• Howes, Graham. The Art of the Sacred: An Introduction to the Aesthetics of Art and Belief. London: I.B. Tauris, 2007.

    DOI: 10.5040/9780755604388

    Though broader than biblical art, this is an excellent introduction to both popular and “high” religious art, explored through four dimensions: the iconographic, didactic, institutional, and aesthetic. Howes examines a wide range of artworks within their changing cultural contexts, with particular strengths in Victorian and 20th-century art. Modestly illustrated (with 16 black-and-white plates).

  • Jensen, Robin Margaret. Understanding Early Christian Art. London: Routledge, 2000.

    An introduction to early Christian art and architecture, with black-and-white illustrations, by one of the leading scholars of early Christian art history. It lays out contested issues of interpreting early Christian iconography. Subsequent chapters examine early Christian art thematically, in dialogue with patristic authors: nonnarrative images, Old Testament typology, portraits of Christ, visualization of Christ’s Passion, and the Resurrection.

  • Kidd, Judith A. Behind the Image: Understanding the Old Testament in Medieval Art. Oxford and New York: Peter Lang, 2014.

    DOI: 10.3726/978-3-0353-0559-3

    A broad treatment of medieval Christian visualization of the Hebrew Bible/Old Testament, including in sculpture, wall painting, stained glass, liturgical objects, and illustrated Bibles such as the Biblia pauperum. Kidd provides a nuanced interpretation which examines the multiple meanings typical of medieval exegesis, and the problematic aspects of Christian portrayal of Jewish characters.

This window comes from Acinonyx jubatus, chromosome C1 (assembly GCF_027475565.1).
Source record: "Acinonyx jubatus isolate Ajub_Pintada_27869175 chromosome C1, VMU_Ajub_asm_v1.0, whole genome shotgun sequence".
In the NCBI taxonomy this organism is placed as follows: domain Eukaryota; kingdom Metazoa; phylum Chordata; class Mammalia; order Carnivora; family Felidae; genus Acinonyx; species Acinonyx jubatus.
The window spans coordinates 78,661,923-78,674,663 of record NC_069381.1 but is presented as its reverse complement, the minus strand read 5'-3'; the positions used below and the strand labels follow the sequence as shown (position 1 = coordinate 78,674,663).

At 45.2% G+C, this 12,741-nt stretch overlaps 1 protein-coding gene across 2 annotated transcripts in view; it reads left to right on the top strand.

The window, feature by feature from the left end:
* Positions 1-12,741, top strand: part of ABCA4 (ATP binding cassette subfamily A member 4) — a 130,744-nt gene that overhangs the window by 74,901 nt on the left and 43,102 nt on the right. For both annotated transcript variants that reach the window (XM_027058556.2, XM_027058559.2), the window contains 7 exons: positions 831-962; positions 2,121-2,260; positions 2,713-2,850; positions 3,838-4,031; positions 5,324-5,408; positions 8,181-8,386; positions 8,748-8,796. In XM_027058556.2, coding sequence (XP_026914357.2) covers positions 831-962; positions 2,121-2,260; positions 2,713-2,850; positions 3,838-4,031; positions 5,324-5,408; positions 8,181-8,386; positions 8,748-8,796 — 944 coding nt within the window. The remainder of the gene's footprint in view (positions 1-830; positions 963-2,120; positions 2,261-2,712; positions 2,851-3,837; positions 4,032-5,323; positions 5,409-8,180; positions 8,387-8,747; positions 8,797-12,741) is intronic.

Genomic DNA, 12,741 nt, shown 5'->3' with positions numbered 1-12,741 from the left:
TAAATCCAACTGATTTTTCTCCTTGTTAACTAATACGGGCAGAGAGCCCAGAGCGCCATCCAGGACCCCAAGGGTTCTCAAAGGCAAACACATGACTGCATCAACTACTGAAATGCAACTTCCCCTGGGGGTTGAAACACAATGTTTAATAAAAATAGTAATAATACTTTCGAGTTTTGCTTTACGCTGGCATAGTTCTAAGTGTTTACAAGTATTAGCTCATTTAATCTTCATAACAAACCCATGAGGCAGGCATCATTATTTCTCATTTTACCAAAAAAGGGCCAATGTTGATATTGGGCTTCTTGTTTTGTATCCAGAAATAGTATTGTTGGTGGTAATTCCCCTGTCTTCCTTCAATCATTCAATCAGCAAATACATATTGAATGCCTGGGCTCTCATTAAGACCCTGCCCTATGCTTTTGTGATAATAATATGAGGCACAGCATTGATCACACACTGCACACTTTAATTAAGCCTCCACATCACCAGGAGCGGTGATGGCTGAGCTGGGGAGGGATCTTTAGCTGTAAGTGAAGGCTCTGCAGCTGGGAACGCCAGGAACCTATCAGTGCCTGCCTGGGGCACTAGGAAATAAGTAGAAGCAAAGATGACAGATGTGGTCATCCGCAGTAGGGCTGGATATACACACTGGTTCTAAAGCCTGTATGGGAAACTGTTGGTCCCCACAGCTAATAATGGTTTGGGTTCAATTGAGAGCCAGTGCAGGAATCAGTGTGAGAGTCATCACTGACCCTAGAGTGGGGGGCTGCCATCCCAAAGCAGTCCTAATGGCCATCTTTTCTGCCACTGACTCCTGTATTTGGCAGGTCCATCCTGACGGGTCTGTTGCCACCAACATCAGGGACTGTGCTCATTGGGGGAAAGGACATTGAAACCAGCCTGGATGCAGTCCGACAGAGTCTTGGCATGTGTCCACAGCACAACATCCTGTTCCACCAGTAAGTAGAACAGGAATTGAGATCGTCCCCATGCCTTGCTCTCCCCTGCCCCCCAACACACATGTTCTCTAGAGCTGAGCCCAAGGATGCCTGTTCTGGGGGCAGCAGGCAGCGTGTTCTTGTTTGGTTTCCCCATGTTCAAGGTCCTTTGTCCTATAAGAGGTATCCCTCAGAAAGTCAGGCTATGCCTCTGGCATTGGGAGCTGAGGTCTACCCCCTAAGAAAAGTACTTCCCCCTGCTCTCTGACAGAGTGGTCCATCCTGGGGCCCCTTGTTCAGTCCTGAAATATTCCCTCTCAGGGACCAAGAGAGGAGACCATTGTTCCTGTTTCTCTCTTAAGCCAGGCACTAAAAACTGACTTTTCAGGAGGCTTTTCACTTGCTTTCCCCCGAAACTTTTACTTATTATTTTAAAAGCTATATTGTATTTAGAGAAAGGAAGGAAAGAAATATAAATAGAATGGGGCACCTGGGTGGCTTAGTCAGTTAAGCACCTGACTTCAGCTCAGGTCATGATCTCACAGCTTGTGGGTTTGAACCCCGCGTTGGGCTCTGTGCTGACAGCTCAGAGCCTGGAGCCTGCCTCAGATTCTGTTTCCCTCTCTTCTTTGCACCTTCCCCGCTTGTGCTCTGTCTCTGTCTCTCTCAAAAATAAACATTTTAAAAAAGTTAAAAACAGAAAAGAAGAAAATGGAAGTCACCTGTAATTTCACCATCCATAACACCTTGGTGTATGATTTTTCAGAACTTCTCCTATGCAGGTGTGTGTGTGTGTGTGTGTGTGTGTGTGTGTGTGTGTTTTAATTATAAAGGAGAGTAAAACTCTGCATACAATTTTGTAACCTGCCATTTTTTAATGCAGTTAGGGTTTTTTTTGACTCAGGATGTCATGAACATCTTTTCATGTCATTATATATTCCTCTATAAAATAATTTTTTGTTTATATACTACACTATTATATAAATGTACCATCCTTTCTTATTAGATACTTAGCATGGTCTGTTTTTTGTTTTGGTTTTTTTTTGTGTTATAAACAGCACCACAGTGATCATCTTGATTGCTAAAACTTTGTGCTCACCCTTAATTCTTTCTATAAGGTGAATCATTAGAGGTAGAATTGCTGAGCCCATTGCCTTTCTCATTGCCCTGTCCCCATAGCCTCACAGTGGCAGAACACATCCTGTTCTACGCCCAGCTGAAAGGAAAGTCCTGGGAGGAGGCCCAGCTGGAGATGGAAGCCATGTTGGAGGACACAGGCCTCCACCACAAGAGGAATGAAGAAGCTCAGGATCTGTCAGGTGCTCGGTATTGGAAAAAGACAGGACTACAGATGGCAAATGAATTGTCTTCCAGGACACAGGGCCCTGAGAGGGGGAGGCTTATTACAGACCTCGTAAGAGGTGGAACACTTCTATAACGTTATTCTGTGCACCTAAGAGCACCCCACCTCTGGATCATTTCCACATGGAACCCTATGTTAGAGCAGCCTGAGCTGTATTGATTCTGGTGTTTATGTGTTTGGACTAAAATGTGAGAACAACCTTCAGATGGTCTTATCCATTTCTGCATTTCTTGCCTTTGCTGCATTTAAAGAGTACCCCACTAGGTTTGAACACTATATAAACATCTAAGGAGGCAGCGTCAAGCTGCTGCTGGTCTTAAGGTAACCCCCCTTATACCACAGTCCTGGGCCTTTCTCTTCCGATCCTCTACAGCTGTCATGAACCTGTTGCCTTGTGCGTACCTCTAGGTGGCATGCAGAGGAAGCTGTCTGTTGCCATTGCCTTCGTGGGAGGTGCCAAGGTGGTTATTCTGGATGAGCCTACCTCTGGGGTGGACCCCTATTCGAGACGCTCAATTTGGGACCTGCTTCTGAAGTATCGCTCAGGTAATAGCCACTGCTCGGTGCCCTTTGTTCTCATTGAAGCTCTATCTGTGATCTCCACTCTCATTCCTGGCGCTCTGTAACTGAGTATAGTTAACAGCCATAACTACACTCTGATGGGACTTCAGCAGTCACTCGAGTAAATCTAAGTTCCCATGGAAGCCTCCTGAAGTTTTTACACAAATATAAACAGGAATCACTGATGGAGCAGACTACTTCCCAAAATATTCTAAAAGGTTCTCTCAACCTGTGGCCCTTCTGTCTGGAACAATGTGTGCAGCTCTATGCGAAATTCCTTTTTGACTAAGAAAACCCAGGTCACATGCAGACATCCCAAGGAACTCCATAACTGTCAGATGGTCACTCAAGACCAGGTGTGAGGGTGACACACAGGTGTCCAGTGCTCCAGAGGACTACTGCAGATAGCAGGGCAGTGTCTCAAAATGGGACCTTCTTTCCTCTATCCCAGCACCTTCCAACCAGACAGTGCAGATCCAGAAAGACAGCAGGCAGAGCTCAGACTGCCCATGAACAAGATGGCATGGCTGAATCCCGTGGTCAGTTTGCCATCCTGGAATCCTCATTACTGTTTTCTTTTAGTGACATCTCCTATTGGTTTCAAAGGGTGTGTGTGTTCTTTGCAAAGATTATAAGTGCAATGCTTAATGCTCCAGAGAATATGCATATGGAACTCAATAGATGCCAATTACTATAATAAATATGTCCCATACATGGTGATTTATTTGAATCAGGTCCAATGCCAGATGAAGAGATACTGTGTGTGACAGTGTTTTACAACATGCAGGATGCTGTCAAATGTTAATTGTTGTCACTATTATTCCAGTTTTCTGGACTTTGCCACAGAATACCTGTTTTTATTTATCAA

• Miles, Margaret R. Image as Insight; Visual Understanding in Western Christianity and Secular Culture. Boston: Beacon Press, 1985.

    A stimulating study of the centrality of the image in the development of Christianity, including chapters on early Roman churches, images of women in 14th-century Italy (with explicit discussion of the Virgin Mary and Mary Magdalene), the Protestant and Catholic Reformations, and images in contemporary culture. Includes twenty-two black-and-white plates.

  • O’Kane, Martin, ed. Imaging the Bible: An Introduction to Biblical Art. London: SPCK, 2008.

    An accessible introduction to biblical art and related hermeneutical questions, with both color and black-and-white illustrations. It includes brief introductions to specific periods of (predominantly Western) art history, from the early period through the Middle Ages and Renaissance to modern art, and a separate chapter on icons in the Byzantine tradition. The volume’s provenance in the University of Wales, Lampeter, explains the inclusion of Welsh-related case studies.

  • Ouspensky, Léonide, and Vladimir Lossky. The Meaning of Icons. 3d ed. Translated by G. E. H. Palmer and E. Kadloubovsky. Crestwood, NY: St Vladimir’s Seminary Press, 1989.

    A classic work on icons in the Russian Orthodox tradition. Introductory essays address the Orthodox understanding of tradition, the meaning and language of icons, and techniques of iconography. The main section comprises short commentaries on over fifty icons and icon types, many depicting biblical characters and Gospel scenes tied to the principal feasts of the Church. Well illustrated with line drawings, black-and-white images, and color plates.

  • Usherwood, Nicholas. The Bible in 20th Century Art. London: Pagoda, 1987.

    A brief introduction to the work of select modern artists who have engaged the Bible in their oeuvres, including Bacon, Chagall, Dali, Kokoschka, and Picasso.